Why I drink beer out of the bottle

I have a friend who always insists on having his beer poured into a glass to drink.

I on the other hand almost always drink out of the bottle. (Though, yes, with polite company, I do try to act move civilized.)

It’s not laziness that I do this — it’s actually hero worship, for my dad.

You see, my dad grew up in post-war Japan. Life was hard back then. He grew up in a neighborhood in Osaka that had mostly burned down during the war.

In this backdrop, my great-uncle had decided to get into a soda bottling business. Now, that doesn’t sound much like a mom and pop business, but it was. The entire extended family including my grandfather worked hard in this business. Eventually they managed to own a small bottling shop and a machine that cleaned and bottled “ramune” soda — a popular drink in Japan still to this day.

Ramune — Photo by Austin Keys

The work in the shop was hard labor. After the bottles came out of the machine, they had to be labeled and boxed manually. And of course the heavy boxes had to be loaded onto a truck to be delivered to the customers.

My dad has many good stories from his days working there in his youth, spending arduous hours in hot summer days (when soda was popular.)

One story involves getting stopped by a policeman, and being cited for driving without a license. Of course, my dad was under aged for driving. But he had learned to drive a truck, so that he could make deliveries to the customers.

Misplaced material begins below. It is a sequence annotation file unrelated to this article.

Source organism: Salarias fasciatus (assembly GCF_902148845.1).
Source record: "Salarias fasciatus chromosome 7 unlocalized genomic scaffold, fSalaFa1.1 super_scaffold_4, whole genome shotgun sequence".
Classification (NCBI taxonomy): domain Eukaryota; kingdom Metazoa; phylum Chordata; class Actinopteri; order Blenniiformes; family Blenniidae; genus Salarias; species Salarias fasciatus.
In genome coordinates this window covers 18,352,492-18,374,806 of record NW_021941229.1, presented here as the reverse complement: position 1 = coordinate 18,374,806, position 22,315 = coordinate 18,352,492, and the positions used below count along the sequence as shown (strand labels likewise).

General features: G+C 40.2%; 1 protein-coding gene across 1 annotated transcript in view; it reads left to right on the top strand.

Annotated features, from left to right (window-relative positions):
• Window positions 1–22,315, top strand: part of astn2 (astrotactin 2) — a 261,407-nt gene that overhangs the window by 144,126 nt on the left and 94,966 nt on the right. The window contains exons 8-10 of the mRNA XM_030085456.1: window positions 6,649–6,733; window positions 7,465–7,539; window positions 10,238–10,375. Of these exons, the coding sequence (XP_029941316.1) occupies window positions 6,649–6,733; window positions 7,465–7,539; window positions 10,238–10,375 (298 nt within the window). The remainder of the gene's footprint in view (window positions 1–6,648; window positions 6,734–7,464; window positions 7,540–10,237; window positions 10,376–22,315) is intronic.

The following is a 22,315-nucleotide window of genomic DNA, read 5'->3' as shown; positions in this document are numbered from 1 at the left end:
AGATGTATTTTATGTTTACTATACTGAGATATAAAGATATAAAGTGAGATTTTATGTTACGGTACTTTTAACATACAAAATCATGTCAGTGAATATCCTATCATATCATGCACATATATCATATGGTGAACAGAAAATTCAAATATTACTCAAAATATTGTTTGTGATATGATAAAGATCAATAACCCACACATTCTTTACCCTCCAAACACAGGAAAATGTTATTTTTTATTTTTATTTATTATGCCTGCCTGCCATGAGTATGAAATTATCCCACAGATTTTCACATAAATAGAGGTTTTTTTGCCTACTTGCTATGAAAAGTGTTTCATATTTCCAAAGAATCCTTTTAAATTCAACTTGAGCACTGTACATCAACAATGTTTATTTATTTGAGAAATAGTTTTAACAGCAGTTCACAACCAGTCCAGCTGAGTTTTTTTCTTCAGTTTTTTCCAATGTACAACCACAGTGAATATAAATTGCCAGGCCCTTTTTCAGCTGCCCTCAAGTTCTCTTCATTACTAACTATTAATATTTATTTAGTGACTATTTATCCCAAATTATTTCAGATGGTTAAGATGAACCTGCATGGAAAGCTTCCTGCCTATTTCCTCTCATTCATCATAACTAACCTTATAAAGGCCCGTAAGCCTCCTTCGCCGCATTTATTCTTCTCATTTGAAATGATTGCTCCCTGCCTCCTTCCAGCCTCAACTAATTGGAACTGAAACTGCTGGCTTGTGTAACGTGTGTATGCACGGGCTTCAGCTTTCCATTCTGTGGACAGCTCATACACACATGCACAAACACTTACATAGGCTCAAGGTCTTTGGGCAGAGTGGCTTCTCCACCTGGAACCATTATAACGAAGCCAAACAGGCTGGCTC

Many years have passed since then. My great-uncle has since passed, and the family business that he had started eventually lost out to big companies.

During those years, my dad continued to work hard, but in a very different sense. He was inspired by a doctor that lived in the neighborhood, and worked tirelessly to become a doctor himself. But he did not stop there. After specializing in oncology, he switched to focus on cancer research in order to help more people. He eventually earned a PhD and a professorship.

When I was born, my dad was well on his way on this successful career. We immigrated to the US when I was young, and my experience of growing up is largely that of a mid-upper class suburbanite.

It was one hot summer day that he shared this story — with a certain fondness for those sweltering summer days in Osaka toiling in great-uncle’s shop. Those days are a part of his roots, and a basis for his discipline and character that has served him well.

And on that day, after opening a bottle of beer, he said slyly, “You see, I’m really a blue-collar person. I drink beer right out of the bottle.”

He may not remember it, somehow that message stuck with me. While I have similarly followed in a decidedly white collar career, I harbor that fondness and respect for the blue collar spirit. It’s the spirit of getting things done.

So, on this Father’s Day, I’ll be having a beer, straight out of the bottle. Happy Father’s Day, and Cheers!